From the team's public relations department on Twitter:
The Brooklyn Nets have relieved Avery Johnson of his head coaching duties, Nets GM Billy King announced.— Nets PR Dept. (@Nets_PR) December 27, 2012
Yes, the Nets fired their coach after a 14-14 start. The word you are looking for is "wow." Or perhaps the words you are looking for go something like, "Oh, that Deron Williams strikes again!"
Those are two of many reactions that bounced about the Twitterverse after this news broke. We'll get to that in a minute, and yes, hilarity will ensue. But for now, there are a few items of business that need attention.
For one, who will be the interim head coach? Adrian Wojnarowski of Yahoo! Sports has us covered in that department:
In fact, the Nets have made P.J. Carlesimo the interim head coach, sources tell Y! Sports.— Adrian Wojnarowski (@WojYahooNBA) December 27, 2012
This move didn't just surprise the majority of fans and sportswriters; as Ken Berger of CBS reports, many in the organization were surprised when this news broke on Thursday as well:
While not unforeseen given the Nets' struggles, firing Johnson caught some in the organization off guard. Clearly a Prokhorov decision.— Ken Berger (@KBergCBS) December 27, 2012
It was believed that Johnson would be given more time to turn things around after nine losses in 12 games against mostly winning teams.— Ken Berger (@KBergCBS) December 27, 2012
Well, those folks thought wrong. Welcome to sports in the 21st century, where owners have no patience, fans have no attention spans and a portion of sports media has become a contest to see who can yell the loudest to draw ratings or page views.
Seriously, this was a really rash move. John Schuhmann of NBA.com provides a bit of perspective:
Avery Johnson was named Coach of the Month 24 days ago.— John Schuhmann (@johnschuhmann) December 27, 2012
One person who has been vocally furious over this decision is Avery Johnson Jr., the coach's son. Yup, we've got family tweets, folks—this should be fun:
The expectations were way to high for this team. We didn't even have a losing record.... Didn't even give my dad a full season. #OUTRAGE— Avery Johnson Jr. (@itsaveryjohnson) December 27, 2012
I'm sorry are best players couldn't make open shots. Yeah that's my dads fault totally...— Avery Johnson Jr. (@itsaveryjohnson) December 27, 2012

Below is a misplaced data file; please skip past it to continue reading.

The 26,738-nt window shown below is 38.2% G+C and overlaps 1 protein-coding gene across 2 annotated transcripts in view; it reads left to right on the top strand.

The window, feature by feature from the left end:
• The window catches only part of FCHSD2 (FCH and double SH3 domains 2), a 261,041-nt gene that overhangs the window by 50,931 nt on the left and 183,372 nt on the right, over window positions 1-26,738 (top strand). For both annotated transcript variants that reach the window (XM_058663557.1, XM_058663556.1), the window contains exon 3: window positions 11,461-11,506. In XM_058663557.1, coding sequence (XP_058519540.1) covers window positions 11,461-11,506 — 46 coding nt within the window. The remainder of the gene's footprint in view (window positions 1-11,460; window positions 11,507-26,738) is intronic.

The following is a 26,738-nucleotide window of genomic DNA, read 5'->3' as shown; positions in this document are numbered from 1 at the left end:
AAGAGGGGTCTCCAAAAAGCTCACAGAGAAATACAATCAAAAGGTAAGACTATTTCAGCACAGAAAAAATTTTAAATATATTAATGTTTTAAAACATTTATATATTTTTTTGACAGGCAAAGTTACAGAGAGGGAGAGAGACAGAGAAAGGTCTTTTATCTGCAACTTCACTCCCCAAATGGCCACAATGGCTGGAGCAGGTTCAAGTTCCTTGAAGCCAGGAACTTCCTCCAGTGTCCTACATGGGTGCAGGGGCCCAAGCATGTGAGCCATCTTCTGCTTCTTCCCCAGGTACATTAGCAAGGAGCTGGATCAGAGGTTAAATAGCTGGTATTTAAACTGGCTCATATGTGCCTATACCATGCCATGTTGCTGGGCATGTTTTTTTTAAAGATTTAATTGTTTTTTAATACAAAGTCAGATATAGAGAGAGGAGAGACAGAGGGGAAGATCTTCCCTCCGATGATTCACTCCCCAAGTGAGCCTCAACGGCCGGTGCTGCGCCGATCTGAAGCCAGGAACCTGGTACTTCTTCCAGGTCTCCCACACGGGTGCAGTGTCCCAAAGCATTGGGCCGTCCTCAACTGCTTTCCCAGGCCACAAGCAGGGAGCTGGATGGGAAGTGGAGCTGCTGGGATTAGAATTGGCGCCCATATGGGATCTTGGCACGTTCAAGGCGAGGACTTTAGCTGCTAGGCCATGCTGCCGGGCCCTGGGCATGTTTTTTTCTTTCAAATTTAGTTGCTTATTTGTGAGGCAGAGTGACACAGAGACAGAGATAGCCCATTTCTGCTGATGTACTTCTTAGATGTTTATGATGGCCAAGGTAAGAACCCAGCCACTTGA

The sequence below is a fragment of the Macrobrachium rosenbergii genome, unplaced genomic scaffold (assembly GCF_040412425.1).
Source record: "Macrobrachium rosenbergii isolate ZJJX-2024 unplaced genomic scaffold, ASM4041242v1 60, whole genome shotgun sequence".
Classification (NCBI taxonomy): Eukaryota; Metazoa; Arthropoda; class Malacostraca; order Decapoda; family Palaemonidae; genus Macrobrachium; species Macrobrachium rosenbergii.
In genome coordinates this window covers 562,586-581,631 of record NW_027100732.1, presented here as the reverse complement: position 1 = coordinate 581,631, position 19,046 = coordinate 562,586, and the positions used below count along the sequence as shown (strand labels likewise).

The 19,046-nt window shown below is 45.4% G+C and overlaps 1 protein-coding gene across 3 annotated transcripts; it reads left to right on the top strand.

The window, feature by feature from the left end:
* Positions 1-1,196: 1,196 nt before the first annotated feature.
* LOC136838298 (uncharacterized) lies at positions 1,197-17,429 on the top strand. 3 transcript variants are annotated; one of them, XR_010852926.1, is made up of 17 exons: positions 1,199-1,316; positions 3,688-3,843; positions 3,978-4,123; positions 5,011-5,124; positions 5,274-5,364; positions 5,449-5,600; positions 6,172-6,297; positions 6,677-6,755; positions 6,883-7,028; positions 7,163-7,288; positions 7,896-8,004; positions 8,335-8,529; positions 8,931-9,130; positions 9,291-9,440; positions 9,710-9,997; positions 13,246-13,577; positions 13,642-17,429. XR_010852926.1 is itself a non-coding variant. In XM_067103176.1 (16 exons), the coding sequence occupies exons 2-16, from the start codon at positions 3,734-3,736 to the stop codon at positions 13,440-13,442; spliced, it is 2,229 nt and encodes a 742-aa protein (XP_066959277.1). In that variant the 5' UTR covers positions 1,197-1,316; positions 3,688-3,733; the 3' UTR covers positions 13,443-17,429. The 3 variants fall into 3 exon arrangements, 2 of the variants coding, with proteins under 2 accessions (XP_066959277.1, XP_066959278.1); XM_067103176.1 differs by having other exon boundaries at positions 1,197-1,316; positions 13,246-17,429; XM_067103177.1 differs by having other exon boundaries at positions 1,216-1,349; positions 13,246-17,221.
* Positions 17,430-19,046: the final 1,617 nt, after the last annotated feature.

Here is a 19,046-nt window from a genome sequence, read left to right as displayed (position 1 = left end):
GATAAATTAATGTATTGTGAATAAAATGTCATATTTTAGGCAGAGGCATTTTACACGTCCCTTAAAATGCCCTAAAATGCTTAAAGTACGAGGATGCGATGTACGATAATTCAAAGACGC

Sort of hard to dismiss his feelings out of hand here, isn't it? He's not completely wrong, even if his response is (understandably) emotional in nature.
However, it could have been worse for the coach. It can always be worse, as people who have given up on even pretending to be sympathetic always love to point out. Thankfully, Jemele Hill of ESPN is here to point that out in Johnson's case:
Dear Avery Johnson: At least you lasted 28 games -- Signed, Mike Brown— Jemele Hill (@jemelehill) December 27, 2012
Mike Brown did not approve of that message.
Of course, perhaps we shouldn't be surprised that Mikhail Prokhorov pulled a quick plug. After all, as Dan Levy of Bleacher Report jokingly points out, there's a Russian billionaire template for dealing with coaches and managers we should have already noticed:
Levy was of course referencing Chelsea owner Roman Abramovich, who fired head coach Roberto di Matteo after Chelsea hit a rough patch this season. Yes, Abramovich fired the man who led Chelsea to Champions League glory a year ago.
What have you done for me lately, huh?
But as referenced before, the Interwebs immediately turned its gaze toward Deron Williams. First, it was Jerry Sloan. Now, it looks like the star guard's distaste for Johnson and his system may have played a part in the coach getting axed.
Remember, just a week ago Williams said the following (via Mike Mazzeo of ESPN):
On Monday, Williams said that he hasn't been the same player since being traded to the Nets from the Utah Jazz on Feb. 23, 2011, because he's had trouble getting acclimated with Johnson's isolation-heavy system. When he was in Utah, Williams thrived while playing in then-coach Jerry Sloan's "flex" offense.
Stars generally win in conflicts of style in the NBA, unless the coach is larger than life. Williams is a star. And one Bonnie Bernstein wouldn't want anything to do with him if she were a coach:
Deron Williams is really talented. But I'd be scared to coach him. #Nets— Bonnie Bernstein (@BonnieBernstein) December 27, 2012
Barry Petchesky of Deadspin has a solution to this problem:
Time for player-coach Deron Williams.— Barry Petchesky (@barryap1) December 27, 2012
He'd probably get himself fired, let's be honest.
But should we be surprised by any of this? Should we be shocked that a team with a history of ineptitude and an organization that has been all about spectacle since moving to Brooklyn would provide us with a such a surprising and head-scratching move?
As Bart Hubbuch of the New York Post notes, this is just what the Nets do:
You can take the Nets out of New Jersey, but you can't take the Nets out of the Nets.— Bart Hubbuch (@HubbuchNYP) December 27, 2012
What else needs to be said beyond that?
Hit me up on Twitter—my tweets don't employ Deron Williams, so they aren't going anywhere. Phew.